Most slabs-on-ground are unreinforced or nominally reinforced for crack-width control. When positioned in the upper or top portion of the slab thickness, steel reinforcement limits the widths of random cracks that may occur because of concrete shrinkage and temperature restraints, subbase settlement, applied loads or other issues.
This type of reinforcement is commonly called shrinkage and temperature reinforcement.
Shrinkage and temperature reinforcement is different than structural reinforcement. Structural reinforcement is typically placed in the bottom portion of the slab thickness to increase the slab's load capacity. Most structural slabs-on-ground have both top and bottom layers of reinforcement for controlling crack-widths and increasing load capacities. Because of constructability issues and costs associated with two layers of reinforcement, structural slabs-on-ground are not as common as nonstructural slabs.
While there are several reinforcing options for nonstructural slabs-on-ground, this article focuses on steel reinforcing bars and welded wire reinforcement for crack width control.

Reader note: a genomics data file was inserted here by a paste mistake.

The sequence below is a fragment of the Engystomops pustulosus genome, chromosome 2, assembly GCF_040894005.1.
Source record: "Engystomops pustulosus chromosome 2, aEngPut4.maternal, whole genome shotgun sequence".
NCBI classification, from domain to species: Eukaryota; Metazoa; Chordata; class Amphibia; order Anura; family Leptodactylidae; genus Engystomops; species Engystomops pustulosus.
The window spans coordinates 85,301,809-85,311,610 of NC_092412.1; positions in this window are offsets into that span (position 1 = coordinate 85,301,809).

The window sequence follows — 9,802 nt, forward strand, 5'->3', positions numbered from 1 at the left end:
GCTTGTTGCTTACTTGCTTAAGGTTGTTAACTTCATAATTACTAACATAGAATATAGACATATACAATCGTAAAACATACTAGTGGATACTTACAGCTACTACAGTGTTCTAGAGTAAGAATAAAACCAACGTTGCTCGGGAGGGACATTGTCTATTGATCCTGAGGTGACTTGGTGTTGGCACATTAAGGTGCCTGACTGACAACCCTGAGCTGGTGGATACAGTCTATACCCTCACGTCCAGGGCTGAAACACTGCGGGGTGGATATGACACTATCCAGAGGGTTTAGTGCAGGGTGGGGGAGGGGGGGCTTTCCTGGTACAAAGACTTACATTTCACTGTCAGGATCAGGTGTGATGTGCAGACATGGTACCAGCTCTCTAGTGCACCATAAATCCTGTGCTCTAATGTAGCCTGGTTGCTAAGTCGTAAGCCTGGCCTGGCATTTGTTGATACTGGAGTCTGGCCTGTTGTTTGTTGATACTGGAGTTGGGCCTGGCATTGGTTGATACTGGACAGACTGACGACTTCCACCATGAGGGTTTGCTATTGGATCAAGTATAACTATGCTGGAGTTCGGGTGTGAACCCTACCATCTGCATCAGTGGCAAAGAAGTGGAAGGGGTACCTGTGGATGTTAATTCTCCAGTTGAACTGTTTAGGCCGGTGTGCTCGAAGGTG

Steel reinforcing bars and welded wire reinforcement will not prevent cracking. Reinforcement is basically dormant until the concrete cracks. After cracking, it becomes active and controls crack widths by restricting crack growth.
If slabs are placed on high quality subbases with uniform support and consist of low shrinkage concrete with joints properly installed with spacings of 15 feet or less, reinforcement is generally unnecessary. Most likely, there will be few random or out-of-joint cracking. If random cracks do occur, they should remain fairly tight because of the limited joint spacing and low concrete shrinkage thereby limiting future serviceability or maintenance issues.